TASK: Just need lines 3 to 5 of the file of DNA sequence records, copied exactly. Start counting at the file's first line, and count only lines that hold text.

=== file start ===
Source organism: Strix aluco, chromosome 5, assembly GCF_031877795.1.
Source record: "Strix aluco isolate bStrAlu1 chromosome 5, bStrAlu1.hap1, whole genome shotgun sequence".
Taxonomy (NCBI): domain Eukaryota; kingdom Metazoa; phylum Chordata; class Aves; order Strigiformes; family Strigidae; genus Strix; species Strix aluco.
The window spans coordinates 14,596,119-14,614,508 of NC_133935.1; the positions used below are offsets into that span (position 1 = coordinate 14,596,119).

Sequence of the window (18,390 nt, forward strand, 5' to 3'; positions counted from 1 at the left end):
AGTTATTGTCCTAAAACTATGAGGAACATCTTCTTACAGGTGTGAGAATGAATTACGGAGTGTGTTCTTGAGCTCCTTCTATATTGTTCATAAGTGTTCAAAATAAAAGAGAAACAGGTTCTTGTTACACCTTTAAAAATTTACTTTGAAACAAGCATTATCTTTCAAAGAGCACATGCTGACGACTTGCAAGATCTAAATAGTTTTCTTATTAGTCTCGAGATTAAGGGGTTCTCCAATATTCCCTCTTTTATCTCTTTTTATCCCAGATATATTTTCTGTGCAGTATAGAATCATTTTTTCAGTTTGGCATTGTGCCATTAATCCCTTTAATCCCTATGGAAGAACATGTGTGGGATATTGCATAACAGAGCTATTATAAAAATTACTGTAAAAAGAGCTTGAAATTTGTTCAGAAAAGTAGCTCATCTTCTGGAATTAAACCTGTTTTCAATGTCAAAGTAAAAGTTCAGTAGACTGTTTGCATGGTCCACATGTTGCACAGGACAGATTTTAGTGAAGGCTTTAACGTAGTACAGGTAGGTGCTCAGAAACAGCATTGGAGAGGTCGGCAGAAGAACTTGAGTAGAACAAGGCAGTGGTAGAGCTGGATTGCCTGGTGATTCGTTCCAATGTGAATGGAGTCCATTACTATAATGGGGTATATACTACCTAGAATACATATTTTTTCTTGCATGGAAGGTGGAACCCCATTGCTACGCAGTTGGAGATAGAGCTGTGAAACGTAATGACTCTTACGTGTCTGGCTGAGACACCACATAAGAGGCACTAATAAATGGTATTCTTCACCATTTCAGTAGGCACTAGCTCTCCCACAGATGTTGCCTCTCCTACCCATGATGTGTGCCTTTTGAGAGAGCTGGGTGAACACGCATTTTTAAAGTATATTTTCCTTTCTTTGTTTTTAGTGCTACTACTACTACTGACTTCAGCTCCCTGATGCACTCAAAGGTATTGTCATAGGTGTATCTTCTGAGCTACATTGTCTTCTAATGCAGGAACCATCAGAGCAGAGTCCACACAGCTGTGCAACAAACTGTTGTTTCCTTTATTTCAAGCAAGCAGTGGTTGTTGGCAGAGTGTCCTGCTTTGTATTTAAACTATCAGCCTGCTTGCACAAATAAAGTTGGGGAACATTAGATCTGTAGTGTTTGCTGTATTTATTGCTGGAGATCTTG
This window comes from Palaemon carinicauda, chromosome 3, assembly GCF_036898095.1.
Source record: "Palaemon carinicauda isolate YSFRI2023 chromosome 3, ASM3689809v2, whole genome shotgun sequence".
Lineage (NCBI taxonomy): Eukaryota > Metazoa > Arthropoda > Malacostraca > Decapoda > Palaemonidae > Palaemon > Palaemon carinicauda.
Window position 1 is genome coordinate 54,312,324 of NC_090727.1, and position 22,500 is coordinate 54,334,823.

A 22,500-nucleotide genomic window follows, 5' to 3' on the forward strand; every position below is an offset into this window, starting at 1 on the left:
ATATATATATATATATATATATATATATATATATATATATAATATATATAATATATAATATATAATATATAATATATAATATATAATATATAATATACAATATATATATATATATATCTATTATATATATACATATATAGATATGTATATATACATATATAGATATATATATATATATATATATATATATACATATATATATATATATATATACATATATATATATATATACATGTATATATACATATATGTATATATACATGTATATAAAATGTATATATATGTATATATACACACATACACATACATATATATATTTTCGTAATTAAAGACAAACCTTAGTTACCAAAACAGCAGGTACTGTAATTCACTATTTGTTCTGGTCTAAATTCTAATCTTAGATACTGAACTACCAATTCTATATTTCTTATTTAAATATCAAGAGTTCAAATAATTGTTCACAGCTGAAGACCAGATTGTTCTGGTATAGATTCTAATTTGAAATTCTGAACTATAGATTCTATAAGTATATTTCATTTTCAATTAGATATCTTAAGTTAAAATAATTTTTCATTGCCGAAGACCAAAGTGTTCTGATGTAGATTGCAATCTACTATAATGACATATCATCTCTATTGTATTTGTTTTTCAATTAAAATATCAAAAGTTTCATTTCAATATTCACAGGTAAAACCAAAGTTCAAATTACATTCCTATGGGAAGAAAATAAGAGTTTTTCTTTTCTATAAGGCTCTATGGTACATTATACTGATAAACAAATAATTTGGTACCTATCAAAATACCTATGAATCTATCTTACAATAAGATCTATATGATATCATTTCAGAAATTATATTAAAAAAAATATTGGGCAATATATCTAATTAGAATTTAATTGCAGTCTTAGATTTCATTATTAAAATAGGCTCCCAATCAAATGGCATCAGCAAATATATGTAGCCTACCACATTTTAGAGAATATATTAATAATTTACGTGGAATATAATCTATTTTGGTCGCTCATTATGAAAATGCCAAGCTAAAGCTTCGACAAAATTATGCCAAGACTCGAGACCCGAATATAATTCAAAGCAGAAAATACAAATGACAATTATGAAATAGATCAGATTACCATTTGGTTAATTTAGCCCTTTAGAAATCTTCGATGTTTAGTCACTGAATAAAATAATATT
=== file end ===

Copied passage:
Taxonomy (NCBI): domain Eukaryota; kingdom Metazoa; phylum Chordata; class Aves; order Strigiformes; family Strigidae; genus Strix; species Strix aluco.
The window spans coordinates 14,596,119-14,614,508 of NC_133935.1; the positions used below are offsets into that span (position 1 = coordinate 14,596,119).

Sequence of the window (18,390 nt, forward strand, 5' to 3'; positions counted from 1 at the left end):